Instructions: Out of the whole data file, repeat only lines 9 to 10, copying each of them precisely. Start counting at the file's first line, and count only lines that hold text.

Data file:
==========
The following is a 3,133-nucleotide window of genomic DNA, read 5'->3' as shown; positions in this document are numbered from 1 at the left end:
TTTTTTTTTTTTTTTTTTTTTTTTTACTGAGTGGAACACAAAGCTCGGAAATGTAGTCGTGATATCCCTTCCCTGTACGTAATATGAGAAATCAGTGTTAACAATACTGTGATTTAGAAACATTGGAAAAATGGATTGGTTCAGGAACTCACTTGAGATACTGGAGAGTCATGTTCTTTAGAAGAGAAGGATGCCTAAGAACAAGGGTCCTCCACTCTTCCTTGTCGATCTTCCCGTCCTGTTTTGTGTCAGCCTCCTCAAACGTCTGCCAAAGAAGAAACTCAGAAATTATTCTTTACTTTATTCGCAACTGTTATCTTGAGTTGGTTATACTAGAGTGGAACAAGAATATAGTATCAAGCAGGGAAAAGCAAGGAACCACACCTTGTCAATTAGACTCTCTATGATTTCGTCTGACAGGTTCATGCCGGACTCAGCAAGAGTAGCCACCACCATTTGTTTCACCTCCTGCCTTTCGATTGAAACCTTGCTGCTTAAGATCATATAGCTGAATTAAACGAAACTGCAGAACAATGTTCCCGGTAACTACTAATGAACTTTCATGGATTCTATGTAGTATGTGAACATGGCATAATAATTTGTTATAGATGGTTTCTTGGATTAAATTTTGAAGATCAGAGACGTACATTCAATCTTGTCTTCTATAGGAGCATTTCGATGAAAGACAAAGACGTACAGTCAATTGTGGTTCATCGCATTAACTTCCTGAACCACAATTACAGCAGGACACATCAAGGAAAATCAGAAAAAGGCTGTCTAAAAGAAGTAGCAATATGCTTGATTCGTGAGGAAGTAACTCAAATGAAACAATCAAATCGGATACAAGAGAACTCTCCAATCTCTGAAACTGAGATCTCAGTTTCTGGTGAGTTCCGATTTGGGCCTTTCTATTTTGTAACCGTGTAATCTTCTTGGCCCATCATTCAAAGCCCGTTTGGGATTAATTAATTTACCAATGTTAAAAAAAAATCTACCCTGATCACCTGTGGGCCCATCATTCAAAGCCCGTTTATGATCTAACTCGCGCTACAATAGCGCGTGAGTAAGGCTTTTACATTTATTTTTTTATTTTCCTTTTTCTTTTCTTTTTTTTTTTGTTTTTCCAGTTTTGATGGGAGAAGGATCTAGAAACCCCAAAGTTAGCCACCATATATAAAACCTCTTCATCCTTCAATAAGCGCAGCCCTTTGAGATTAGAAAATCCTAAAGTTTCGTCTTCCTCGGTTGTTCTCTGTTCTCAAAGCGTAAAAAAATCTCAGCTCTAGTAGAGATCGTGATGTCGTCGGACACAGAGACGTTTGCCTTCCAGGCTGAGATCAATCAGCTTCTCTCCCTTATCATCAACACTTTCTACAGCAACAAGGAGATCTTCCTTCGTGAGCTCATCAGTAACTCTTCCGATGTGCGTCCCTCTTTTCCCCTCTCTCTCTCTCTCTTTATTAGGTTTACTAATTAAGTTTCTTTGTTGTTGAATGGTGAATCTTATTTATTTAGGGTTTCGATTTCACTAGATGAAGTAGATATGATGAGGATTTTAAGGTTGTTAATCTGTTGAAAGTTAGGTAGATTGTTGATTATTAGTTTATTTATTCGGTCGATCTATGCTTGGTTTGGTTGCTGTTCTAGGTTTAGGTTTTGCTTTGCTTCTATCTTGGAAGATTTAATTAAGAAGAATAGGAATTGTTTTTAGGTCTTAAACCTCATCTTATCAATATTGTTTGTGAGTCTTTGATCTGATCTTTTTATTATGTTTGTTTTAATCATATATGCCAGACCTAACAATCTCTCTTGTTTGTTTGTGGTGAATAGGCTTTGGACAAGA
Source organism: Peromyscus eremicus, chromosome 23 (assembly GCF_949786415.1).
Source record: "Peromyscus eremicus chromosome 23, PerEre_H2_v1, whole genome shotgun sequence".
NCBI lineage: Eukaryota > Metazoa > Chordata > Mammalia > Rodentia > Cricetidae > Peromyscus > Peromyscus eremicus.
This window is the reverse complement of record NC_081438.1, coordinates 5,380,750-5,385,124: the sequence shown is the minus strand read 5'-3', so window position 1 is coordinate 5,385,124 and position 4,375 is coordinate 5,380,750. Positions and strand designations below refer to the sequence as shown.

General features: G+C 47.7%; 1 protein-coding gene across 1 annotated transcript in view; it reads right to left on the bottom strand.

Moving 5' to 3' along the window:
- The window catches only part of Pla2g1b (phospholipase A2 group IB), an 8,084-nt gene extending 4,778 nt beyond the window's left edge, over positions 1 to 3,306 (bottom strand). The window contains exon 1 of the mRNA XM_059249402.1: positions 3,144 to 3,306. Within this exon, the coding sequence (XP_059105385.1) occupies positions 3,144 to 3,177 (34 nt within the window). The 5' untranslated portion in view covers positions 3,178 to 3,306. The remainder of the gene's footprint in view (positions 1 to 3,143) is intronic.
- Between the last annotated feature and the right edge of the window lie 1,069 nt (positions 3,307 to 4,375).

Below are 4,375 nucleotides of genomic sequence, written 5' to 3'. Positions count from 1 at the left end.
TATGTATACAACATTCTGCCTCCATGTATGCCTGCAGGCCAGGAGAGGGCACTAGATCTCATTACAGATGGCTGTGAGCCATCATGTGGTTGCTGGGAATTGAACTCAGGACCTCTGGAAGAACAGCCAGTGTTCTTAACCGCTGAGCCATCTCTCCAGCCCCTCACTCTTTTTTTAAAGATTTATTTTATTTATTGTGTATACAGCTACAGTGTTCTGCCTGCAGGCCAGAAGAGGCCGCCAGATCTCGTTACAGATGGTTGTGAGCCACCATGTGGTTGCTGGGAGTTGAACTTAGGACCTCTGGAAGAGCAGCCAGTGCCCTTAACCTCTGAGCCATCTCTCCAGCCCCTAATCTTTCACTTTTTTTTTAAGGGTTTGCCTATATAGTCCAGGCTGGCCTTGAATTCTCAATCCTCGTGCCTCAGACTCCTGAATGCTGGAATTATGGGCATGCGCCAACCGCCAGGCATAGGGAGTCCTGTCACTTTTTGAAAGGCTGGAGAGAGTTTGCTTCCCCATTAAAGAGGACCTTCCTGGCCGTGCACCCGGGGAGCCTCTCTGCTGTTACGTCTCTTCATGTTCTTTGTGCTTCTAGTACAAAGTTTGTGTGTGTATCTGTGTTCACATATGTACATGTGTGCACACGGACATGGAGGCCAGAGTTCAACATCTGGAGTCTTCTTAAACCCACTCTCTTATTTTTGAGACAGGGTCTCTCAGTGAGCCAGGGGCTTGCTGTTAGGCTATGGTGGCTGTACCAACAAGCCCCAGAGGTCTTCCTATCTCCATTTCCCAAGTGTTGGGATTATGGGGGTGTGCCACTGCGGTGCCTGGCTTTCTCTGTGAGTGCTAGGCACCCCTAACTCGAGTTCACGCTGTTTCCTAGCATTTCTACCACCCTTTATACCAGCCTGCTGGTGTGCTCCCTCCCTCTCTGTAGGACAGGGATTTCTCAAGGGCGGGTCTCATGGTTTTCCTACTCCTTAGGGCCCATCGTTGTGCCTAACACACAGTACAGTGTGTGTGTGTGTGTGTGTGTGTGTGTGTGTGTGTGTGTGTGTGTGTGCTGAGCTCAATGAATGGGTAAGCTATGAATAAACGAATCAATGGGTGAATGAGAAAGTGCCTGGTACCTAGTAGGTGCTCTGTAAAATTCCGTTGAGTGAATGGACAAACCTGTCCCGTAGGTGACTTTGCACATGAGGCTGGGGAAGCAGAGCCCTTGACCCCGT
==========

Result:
- The window catches only part of Pla2g1b (phospholipase A2 group IB), an 8,084-nt gene extending 4,778 nt beyond the window's left edge, over positions 1 to 3,306 (bottom strand). The window contains exon 1 of the mRNA XM_059249402.1: positions 3,144 to 3,306. Within this exon, the coding sequence (XP_059105385.1) occupies positions 3,144 to 3,177 (34 nt within the window). The 5' untranslated portion in view covers positions 3,178 to 3,306. The remainder of the gene's footprint in view (positions 1 to 3,143) is intronic.
- Between the last annotated feature and the right edge of the window lie 1,069 nt (positions 3,307 to 4,375).